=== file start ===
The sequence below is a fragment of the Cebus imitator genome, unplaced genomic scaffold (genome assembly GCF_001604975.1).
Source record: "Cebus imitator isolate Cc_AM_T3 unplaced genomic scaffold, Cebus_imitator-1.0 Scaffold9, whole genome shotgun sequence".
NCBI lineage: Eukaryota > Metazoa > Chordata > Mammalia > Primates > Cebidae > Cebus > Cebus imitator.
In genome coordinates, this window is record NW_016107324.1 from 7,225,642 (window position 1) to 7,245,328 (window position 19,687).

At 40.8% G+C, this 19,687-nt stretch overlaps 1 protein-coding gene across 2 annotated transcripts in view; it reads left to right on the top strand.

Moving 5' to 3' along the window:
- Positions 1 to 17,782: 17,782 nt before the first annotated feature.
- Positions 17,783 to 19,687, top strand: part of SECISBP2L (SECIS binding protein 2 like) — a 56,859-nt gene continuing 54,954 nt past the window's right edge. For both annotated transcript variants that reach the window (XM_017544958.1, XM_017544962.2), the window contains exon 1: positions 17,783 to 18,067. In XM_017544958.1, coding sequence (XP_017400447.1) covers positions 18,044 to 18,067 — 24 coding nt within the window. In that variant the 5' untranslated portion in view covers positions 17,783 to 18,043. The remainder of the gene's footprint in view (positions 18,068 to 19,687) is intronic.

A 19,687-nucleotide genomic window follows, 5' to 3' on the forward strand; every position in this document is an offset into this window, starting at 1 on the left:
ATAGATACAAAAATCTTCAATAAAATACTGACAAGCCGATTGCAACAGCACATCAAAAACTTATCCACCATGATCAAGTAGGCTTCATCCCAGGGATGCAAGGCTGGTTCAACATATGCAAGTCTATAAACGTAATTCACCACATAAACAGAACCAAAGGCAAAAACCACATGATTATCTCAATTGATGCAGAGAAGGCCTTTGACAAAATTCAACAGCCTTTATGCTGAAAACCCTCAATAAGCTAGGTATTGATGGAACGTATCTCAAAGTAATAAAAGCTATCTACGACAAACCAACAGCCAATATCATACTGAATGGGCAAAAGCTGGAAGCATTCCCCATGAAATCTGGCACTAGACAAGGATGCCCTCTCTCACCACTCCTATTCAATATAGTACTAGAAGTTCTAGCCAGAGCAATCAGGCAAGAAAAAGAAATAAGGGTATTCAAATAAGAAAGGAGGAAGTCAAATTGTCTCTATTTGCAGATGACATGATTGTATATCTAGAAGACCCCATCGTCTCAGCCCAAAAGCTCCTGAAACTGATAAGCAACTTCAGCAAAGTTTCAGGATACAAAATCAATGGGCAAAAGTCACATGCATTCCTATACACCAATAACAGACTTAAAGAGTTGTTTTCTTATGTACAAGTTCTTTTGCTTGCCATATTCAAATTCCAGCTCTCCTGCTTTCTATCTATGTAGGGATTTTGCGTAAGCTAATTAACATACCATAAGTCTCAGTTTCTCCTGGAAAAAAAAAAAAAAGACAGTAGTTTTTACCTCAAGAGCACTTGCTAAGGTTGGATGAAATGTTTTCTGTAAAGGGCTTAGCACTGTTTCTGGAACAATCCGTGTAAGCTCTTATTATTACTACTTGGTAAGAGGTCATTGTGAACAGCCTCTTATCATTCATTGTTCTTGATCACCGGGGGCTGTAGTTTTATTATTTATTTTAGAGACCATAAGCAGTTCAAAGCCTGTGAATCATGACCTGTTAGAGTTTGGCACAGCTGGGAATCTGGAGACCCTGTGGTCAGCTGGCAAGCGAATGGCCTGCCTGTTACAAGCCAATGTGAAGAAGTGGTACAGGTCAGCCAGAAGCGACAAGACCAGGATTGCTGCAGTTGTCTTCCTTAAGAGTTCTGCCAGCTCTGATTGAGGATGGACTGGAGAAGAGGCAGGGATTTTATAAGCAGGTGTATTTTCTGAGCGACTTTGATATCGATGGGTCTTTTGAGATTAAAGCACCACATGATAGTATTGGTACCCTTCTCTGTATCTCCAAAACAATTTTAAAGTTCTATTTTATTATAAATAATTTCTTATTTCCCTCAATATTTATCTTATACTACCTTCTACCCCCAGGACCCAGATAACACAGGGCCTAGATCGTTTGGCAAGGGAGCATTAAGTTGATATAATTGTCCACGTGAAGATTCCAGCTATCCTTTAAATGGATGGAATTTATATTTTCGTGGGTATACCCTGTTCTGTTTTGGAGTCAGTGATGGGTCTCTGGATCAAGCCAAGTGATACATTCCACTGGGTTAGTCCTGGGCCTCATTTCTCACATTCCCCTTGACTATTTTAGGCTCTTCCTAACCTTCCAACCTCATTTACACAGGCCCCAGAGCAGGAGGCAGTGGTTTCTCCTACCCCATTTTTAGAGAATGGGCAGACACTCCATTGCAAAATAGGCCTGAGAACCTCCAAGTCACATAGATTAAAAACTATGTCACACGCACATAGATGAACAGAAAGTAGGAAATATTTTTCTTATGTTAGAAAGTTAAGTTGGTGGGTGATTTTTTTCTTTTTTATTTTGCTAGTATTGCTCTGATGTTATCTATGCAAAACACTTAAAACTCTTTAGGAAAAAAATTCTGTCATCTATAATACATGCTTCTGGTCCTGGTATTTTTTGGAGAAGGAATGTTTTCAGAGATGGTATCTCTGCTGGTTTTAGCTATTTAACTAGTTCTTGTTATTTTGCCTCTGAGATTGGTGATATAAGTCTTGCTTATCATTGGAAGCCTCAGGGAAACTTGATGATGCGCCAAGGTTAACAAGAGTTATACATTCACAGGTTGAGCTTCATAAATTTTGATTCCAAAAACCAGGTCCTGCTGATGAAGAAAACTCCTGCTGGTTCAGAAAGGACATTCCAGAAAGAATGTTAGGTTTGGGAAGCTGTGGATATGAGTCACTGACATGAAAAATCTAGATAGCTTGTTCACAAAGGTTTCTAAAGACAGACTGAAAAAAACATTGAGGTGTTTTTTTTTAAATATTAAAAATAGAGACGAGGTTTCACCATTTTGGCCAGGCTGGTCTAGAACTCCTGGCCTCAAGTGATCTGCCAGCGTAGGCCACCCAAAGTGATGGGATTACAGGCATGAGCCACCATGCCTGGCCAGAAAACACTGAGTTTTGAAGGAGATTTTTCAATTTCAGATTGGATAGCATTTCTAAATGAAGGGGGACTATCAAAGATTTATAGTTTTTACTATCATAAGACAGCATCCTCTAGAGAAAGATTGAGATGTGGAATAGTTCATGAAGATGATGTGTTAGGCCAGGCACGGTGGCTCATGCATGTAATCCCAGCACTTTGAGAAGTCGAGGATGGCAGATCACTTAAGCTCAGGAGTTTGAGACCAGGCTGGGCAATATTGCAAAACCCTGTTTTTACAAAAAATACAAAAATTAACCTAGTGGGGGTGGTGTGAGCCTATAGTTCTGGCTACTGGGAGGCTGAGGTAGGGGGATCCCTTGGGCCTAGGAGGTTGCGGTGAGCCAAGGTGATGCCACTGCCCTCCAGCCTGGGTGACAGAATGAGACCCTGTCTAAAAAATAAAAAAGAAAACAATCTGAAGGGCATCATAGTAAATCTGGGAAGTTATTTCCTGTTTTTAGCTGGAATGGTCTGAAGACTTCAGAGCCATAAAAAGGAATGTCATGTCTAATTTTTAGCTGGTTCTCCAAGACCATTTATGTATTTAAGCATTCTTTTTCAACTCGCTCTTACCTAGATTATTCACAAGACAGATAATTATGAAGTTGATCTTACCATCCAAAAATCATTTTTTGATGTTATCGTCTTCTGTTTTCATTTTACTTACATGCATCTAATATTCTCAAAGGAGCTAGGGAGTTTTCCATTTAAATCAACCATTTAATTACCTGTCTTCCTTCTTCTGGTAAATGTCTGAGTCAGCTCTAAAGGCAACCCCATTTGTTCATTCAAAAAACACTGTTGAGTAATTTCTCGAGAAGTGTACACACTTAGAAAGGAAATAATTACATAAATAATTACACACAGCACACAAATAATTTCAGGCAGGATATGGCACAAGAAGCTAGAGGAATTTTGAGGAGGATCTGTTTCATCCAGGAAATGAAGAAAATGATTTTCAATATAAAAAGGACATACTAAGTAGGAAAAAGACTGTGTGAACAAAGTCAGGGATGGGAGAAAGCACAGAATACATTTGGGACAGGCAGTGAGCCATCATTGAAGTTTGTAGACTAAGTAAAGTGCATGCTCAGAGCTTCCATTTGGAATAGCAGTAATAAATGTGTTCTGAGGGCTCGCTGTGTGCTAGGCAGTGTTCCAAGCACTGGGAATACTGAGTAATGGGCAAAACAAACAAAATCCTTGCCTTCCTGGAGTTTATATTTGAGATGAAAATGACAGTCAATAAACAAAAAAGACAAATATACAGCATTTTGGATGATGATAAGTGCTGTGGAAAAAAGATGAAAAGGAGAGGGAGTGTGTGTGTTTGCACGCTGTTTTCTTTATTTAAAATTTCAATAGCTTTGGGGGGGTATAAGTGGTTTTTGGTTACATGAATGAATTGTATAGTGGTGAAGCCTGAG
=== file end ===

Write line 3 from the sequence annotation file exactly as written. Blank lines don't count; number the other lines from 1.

NCBI lineage: Eukaryota > Metazoa > Chordata > Mammalia > Primates > Cebidae > Cebus > Cebus imitator.